Merging is the second worse thing

I was introduced to the horrors of merging by the Concurrent Version System, or CVS, back around 1995 or so.  The source control systems I had used before then, sccs and rcs, worked on the principle that in order to update a file, a single individual locked it.  No one else could work on the file until the changes were checked in or the lock cancelled.

And resolving update conflict using CVS was hideous.  It seemed to blindside you: you had made your changes, the modified code was working, but just as you were tidying up and looking forward to the next task, you had to solve the problem of fitting your mods into a file that someone else had gotten to before you.

Over the years, version control systems have become much better at making smart merge decisions without human intervention.  But update conflicts still occur, and merging is still a great pain.

The way to minimize this pain is well-known: beat the other guys to the punch.  If your changes don’t break the build or break functionality, get them in first, and let someone else worry about merging his or her changes.  With this strategy, even if you have to resolve a clash, the differences are likely to be small, and the work you did will be fresh on your mind.  An added benefit to frequent merges is that if someone reviews your code, he or she will have a much easier time following your work if the deltas are smell.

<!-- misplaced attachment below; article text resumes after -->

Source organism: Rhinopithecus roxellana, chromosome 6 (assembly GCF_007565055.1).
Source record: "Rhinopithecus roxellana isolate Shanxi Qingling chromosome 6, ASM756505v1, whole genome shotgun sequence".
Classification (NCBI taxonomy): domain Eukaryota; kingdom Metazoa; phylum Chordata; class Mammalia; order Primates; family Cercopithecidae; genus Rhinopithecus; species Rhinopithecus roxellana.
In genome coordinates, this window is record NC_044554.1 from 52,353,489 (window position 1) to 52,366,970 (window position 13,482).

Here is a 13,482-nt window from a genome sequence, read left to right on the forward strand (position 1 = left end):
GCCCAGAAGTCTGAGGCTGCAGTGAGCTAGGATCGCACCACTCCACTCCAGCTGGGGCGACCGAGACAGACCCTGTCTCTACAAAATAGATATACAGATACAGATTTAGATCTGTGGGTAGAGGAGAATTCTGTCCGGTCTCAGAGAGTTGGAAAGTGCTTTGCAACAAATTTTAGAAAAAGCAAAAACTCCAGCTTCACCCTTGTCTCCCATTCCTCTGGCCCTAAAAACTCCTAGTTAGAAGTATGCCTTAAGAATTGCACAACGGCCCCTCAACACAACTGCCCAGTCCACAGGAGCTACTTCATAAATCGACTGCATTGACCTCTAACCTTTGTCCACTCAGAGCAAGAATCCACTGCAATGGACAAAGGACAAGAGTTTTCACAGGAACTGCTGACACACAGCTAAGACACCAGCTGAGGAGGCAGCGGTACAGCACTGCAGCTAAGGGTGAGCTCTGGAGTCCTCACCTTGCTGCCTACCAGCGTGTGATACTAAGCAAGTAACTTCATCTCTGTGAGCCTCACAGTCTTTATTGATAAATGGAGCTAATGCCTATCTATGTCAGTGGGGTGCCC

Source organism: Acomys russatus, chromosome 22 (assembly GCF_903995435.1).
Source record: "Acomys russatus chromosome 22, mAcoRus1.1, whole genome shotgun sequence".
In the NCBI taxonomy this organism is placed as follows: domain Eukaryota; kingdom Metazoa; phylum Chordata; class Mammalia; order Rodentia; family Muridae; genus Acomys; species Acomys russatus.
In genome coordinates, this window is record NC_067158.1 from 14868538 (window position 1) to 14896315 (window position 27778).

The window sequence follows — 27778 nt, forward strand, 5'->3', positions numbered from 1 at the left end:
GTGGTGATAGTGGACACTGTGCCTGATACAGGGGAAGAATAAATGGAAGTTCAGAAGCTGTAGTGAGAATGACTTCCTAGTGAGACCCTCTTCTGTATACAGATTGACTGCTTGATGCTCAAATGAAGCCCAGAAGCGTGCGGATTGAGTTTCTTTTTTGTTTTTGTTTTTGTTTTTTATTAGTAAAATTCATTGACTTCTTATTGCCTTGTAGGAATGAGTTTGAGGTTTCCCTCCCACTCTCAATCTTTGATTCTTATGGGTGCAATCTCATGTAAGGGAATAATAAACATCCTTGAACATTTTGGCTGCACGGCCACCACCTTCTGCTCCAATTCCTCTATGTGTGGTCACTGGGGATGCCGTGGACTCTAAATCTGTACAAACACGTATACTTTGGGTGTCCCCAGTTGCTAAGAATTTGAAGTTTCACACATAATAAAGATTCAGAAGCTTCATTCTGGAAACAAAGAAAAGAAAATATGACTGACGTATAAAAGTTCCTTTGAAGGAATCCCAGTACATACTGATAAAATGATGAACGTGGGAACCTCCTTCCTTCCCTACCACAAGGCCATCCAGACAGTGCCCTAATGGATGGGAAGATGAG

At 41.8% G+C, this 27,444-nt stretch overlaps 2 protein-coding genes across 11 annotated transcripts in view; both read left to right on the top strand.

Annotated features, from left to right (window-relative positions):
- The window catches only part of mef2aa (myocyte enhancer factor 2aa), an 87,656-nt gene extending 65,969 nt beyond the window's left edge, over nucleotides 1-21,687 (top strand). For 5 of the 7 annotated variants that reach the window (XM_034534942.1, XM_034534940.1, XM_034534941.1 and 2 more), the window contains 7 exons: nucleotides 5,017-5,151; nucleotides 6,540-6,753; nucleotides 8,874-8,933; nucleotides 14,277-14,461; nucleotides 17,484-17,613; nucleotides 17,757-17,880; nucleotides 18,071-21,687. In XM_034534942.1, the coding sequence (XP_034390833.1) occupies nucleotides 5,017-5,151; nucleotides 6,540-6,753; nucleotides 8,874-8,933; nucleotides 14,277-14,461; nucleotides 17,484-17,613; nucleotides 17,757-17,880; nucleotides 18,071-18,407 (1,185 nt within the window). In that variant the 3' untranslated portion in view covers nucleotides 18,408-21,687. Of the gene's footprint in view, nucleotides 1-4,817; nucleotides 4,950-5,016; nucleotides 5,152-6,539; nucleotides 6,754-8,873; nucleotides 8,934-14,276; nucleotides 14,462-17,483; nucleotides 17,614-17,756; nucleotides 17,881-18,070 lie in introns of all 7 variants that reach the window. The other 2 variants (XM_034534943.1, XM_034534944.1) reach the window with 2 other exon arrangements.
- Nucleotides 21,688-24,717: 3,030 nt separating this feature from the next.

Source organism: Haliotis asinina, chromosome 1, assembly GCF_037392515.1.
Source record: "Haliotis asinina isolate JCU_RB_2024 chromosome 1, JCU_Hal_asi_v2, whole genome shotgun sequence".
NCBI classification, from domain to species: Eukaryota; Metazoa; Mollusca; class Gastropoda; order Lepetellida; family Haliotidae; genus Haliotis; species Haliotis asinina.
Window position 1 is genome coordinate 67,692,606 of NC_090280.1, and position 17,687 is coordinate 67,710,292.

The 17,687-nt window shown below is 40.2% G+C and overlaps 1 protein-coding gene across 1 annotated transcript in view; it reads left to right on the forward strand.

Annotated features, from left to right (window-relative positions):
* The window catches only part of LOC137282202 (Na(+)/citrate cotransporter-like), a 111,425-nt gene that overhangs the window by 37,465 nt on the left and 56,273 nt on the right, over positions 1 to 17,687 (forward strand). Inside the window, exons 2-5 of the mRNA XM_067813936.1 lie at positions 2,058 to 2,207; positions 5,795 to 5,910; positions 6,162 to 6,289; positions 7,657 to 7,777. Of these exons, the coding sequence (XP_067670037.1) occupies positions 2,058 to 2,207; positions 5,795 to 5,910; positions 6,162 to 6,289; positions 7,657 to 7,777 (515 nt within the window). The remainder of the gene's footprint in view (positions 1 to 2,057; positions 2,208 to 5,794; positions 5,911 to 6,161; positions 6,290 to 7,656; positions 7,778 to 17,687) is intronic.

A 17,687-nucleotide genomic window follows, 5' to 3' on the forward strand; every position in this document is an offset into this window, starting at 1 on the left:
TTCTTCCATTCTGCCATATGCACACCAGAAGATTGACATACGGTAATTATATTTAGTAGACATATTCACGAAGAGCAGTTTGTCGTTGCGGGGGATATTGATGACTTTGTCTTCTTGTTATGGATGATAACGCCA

At every software shop, however, you will find coders who hate merging even more than I do, who hate merging so much that they won’t do it until forced by their manager.

This is one of those cases in which ineffective avoidance behavior just makes things much worse — not unlike a deer staying frozen in the headlights rather than jumping out of the way.

When the coder who has refused to merge is finally forced to do so, there are likely to be many clashes.  Resolving clashes is much more difficult, and much more destabilizing to the code.  It is not unusual updates by others to wind up inadvertently backed out by mistake.

That’s why I say merging is the second worse thing.  The worse thing, worse even than merging, is having your fix or feature deleted by some nimrod who would not merge his code frequently.

Don’t be that guy.

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